“How is Kelly doing these days?” I’d ask.
“She’s on a new chemo that is making her sick, but Bob said they are going to stick with it. I hope they’re not chasing rainbows.”
“Mom, I can’t imagine what they’re going through. It must be impossibly difficult for everyone.”
“You’re probably right, but I just feel so bad for the little girl. She is sick all of the time from the chemo treatments. They keep taking her up to New York for surgeries. When does she get to be a kid?”
“I think Bob and his wife are trying to make sure she gets to be a kid. And a teenager. And a grown-up. How does a mother give up on her child’s future? You never would have been able to when we were little. You wouldn’t even now that we’re all grown.”
“Of course I wouldn’t,” my mom said without hesitation. “I just feel so badly for that little girl.”
There is a natural order to life: we are supposed to outlive our parents. It was my mother who first pointed that out to me when my friend Leslie was told there were no more treatments available to try to beat her cancer. Leslie’s parents were with her when she died a month shy of her 46th birthday. They are still outliving her.
I do not have kids so I know I will never understand how a parent might feel at any and every stage of a child’s life. But I have watched my own parents’ hearts soar with every high and break with every low that one of my brothers or I experienced. No one in my family has ever had to go through what Bob and his wife went through with Kelly (knock on wood), but I asked my brother David what he would have done if one of his now-grown sons was diagnosed with cancer at a young age. Would he let his child have some quality of life, or would he chase a cure?
“I would pursue every possible treatment, making any sacrifice necessary, even if it meant risking my own health and well-being,” David said. “Not doing so would not even enter my mind. Your thought of providing some quality of life is a consideration, but not at the expense of finding a long term solution or cure.”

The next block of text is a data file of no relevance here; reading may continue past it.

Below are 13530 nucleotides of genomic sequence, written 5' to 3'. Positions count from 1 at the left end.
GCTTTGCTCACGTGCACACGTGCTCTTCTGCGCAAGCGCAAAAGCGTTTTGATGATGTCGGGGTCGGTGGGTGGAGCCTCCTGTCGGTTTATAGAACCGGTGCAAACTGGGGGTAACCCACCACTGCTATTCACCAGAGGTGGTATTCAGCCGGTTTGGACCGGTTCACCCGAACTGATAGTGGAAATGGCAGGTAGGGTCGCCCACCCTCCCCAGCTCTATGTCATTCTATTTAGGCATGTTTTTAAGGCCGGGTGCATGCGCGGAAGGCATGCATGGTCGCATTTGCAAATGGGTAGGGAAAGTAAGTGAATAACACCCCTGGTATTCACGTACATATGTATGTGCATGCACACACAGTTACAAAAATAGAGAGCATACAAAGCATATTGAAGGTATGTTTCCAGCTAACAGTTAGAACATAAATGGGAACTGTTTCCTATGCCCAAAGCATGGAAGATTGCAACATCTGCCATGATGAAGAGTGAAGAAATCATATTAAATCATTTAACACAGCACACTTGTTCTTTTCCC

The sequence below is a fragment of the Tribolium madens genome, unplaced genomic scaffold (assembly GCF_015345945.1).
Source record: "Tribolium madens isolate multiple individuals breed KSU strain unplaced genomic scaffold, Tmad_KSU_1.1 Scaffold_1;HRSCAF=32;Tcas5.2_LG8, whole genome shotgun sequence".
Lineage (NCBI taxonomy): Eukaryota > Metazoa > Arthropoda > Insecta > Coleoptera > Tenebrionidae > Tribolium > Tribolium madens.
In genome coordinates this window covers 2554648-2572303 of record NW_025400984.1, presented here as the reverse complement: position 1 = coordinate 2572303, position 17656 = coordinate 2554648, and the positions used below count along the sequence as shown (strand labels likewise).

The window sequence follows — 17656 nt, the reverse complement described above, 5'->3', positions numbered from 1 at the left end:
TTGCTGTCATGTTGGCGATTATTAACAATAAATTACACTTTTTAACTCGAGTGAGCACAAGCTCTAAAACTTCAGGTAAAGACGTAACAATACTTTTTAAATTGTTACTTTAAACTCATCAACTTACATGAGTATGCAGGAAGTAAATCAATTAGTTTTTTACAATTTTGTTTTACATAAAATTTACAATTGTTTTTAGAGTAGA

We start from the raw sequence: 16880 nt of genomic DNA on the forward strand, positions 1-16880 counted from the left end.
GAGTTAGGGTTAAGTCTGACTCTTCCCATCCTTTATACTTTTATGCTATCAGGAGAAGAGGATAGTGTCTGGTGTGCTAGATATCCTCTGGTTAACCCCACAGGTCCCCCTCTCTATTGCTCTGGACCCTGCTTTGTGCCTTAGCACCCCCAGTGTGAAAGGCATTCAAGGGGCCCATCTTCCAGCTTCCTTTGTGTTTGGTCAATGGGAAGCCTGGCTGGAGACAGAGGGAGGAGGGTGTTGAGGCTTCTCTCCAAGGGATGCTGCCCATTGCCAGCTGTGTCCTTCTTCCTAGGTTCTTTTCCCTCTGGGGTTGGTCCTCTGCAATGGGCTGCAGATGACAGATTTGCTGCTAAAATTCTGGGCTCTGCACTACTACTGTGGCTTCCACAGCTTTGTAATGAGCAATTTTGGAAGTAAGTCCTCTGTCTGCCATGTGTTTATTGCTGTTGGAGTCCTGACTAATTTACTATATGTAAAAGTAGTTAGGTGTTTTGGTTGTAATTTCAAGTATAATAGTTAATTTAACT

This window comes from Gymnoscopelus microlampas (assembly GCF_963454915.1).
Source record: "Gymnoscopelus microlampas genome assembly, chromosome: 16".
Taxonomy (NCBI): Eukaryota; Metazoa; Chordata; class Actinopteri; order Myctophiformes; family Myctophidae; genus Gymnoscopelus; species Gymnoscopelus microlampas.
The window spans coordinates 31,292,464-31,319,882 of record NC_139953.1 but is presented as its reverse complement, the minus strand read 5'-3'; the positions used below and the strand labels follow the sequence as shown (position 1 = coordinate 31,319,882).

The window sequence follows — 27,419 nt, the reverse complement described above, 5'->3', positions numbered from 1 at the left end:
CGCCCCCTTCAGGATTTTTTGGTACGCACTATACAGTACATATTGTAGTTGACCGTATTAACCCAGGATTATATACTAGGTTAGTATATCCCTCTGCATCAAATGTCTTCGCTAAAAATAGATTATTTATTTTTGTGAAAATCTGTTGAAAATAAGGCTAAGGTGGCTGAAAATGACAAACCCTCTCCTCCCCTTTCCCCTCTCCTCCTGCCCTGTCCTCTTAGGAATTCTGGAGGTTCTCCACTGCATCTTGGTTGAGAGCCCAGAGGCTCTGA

David’s answer did not surprise me. My guess is my other brothers, who have two kids each, would say the same.
My hospice is for adults only so I have no experience with parents choosing–or not choosing–hospice care for their children. Still, most of the patients I see did not choose comfort care for themselves. They are in hospice because they exhausted all curative treatments available to them. Some patients have accepted their fates (not all loved ones have, however). Others are in denial or angry at the world or their god or their bodies for being so unfair. Modern medicine has done wonders to keep us alive longer than ever before, but now we are so ill-prepared to face death I often wonder if I would choose to forgo treatments that might prolong my life yet make me so sick I would not enjoy living, or if I would prefer to make the most of whatever time I might have left.
If I think I would have trouble making that decision for myself, I cannot begin to understand how Kelly’s parents could make any other decision than the one they did for their little girl. It’s a decision they will sadly have to live with–without her–for the rest of their lives.